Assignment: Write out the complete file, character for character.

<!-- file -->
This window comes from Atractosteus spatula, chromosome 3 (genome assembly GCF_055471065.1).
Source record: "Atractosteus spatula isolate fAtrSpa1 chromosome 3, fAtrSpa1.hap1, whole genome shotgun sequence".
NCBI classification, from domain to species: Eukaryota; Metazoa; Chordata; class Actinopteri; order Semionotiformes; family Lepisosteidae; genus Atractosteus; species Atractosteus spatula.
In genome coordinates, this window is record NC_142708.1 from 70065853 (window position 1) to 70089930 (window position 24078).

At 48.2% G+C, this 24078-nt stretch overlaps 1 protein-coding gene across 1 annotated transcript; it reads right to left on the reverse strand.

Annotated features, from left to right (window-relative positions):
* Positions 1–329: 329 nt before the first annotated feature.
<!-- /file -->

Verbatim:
This window comes from Atractosteus spatula, chromosome 3 (genome assembly GCF_055471065.1).
Source record: "Atractosteus spatula isolate fAtrSpa1 chromosome 3, fAtrSpa1.hap1, whole genome shotgun sequence".
NCBI classification, from domain to species: Eukaryota; Metazoa; Chordata; class Actinopteri; order Semionotiformes; family Lepisosteidae; genus Atractosteus; species Atractosteus spatula.
In genome coordinates, this window is record NC_142708.1 from 70065853 (window position 1) to 70089930 (window position 24078).

At 48.2% G+C, this 24078-nt stretch overlaps 1 protein-coding gene across 1 annotated transcript; it reads right to left on the reverse strand.

Annotated features, from left to right (window-relative positions):
* Positions 1–329: 329 nt before the first annotated feature.